Part of the SYNTHESE LIBRARY book series (SYLI, volume 334)

The title question of this paper admits of two different interpretations. It might be a question like “Are all swans white?” or it might be a question like “Are all statements of probability statistical statements?” “Are all causal statements, statements of regular sequence?” etc. If these two types of questions were contrasted with each other by calling the former “empirical” and the latter “philosophical,” little light would be shed on the distinction, since what is to be understood by a “philosophical” question is extremely controversial. Perhaps the following is a clearer way of describing the essential difference: the concept “swan” is on about the same level of clarity or exactness as the concept “white,” and one can easily decide whether the subject-concept is applicable in a given case independently of knowing whether the predicated concept applies. On the other hand, the second class of questions might be called questions of logical analysis, i.e., the predicated concept is supposed to clarify the subjectconcept. They can thus be interpreted as questions concerning the adequacy of a proposed analysis (frequency theory of probability, regularity theory of causation); and the very form of the question indicates that the suggested analysis will not be accepted as adequate unless it fits all uses of the analyzed concept. Now, when I ask, as several philosophers before me have asked, whether all necessary propositions are analytic, I mean to ask just this sort of a question. I assume that those who, with no hesitation at all, give an affirmative answer to the question, consider their statement as a clarification of a somewhat inexact concept of traditional philosophy, viz., the concept of a necessary truth, by means of a clearer concept. I feel, however, that little will be gained by the substitution of the term “analytic” for the term “necessary,” unless the former is used more clearly and more consistently than it seems to me to be used in many contemporary discussions. And I shall attempt to show in this paper that once the concept “analytic” is used clearly and consistently, it will have to be admitted that there are propositions which no philosopher would hesitate to call “necessary” and which nevertheless we have no good grounds for classi-fying as analytic. Moreover, I shall show that even if the concepts “necessary” and “analytic” had the same extension, they would remain different concepts. To prove this it will be sufficient to show that a proposition may be necessary and synthetic.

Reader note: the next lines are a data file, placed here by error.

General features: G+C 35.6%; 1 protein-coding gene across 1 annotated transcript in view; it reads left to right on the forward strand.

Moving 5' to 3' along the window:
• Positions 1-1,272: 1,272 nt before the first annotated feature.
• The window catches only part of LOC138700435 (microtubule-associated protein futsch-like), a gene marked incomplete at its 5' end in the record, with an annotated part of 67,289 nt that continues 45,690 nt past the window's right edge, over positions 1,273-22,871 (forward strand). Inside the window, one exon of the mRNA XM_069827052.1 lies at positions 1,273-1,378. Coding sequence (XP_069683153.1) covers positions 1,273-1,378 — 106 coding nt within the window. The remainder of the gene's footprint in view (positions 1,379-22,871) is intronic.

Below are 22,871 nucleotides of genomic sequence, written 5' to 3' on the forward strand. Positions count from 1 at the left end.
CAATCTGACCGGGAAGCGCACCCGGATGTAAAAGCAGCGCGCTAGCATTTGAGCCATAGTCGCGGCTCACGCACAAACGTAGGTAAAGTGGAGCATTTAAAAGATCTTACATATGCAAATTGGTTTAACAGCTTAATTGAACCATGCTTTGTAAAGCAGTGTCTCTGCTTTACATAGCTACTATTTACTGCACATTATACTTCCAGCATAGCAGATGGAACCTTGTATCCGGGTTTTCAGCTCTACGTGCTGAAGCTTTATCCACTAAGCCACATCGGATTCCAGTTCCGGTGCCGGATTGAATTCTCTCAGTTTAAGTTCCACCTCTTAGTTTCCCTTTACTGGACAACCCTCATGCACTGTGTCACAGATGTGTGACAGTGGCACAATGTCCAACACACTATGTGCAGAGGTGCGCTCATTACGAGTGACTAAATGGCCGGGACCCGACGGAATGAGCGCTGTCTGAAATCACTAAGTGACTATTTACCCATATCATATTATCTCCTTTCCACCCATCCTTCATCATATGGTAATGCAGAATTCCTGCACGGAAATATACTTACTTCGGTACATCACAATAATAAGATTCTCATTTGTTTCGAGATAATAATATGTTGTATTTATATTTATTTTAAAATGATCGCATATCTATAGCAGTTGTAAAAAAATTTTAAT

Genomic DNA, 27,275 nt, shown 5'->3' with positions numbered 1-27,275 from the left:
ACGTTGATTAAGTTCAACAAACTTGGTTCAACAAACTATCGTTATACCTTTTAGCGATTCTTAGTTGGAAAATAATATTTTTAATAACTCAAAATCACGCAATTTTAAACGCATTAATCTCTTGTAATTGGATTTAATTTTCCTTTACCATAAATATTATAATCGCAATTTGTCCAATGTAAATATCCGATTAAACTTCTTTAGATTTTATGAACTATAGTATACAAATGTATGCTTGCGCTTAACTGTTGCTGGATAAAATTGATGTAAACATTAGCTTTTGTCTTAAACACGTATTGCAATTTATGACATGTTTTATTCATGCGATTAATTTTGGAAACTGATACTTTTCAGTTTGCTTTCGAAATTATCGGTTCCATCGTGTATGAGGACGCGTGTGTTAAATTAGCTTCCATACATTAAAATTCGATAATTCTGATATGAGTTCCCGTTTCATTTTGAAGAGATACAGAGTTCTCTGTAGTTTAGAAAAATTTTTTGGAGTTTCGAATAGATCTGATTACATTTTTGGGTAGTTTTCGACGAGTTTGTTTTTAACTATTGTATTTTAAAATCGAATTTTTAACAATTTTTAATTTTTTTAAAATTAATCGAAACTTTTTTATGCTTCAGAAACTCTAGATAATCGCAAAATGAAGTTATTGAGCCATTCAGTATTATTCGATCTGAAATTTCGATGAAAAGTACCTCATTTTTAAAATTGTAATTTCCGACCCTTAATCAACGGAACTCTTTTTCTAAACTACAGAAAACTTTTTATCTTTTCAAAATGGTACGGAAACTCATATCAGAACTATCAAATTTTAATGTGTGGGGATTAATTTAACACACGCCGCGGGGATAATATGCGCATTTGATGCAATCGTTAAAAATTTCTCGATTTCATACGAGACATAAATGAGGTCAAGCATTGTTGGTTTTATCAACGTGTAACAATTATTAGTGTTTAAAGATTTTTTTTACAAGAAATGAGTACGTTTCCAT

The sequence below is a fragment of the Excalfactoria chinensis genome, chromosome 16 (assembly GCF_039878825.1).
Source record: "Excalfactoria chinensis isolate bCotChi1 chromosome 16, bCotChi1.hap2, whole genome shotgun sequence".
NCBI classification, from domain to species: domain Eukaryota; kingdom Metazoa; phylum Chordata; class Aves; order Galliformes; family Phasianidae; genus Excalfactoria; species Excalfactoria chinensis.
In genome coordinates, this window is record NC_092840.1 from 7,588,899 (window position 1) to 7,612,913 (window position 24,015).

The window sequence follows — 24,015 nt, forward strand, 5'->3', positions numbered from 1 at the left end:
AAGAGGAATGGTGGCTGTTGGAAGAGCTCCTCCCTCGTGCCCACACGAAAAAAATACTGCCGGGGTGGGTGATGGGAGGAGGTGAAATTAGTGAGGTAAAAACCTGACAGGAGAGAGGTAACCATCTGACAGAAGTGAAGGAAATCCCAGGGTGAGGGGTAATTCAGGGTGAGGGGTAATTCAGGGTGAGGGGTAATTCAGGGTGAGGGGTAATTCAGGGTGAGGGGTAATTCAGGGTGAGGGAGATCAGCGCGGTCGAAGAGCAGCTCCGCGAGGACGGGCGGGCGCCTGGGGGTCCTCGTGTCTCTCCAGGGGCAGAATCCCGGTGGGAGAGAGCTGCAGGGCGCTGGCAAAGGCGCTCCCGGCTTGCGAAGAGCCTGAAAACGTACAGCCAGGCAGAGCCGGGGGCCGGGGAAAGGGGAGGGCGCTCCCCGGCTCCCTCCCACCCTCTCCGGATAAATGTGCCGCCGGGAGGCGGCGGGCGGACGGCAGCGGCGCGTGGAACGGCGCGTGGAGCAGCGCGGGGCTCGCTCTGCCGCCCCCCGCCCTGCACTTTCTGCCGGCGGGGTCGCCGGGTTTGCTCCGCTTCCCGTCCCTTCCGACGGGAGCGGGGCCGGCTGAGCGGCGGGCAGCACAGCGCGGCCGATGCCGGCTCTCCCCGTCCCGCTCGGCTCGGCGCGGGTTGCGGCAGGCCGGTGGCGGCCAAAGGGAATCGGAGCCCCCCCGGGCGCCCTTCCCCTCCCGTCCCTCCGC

Logical Truth Logical Constant Semantic Rule Verbalist Theory Linguistic Rule 
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Copyright information

© Springer 2006

Authors and Affiliations

  1. 1.University of GroningenThe Netherlands
  2. 2.Wesleyan UniversityMiddletownU.S.A.

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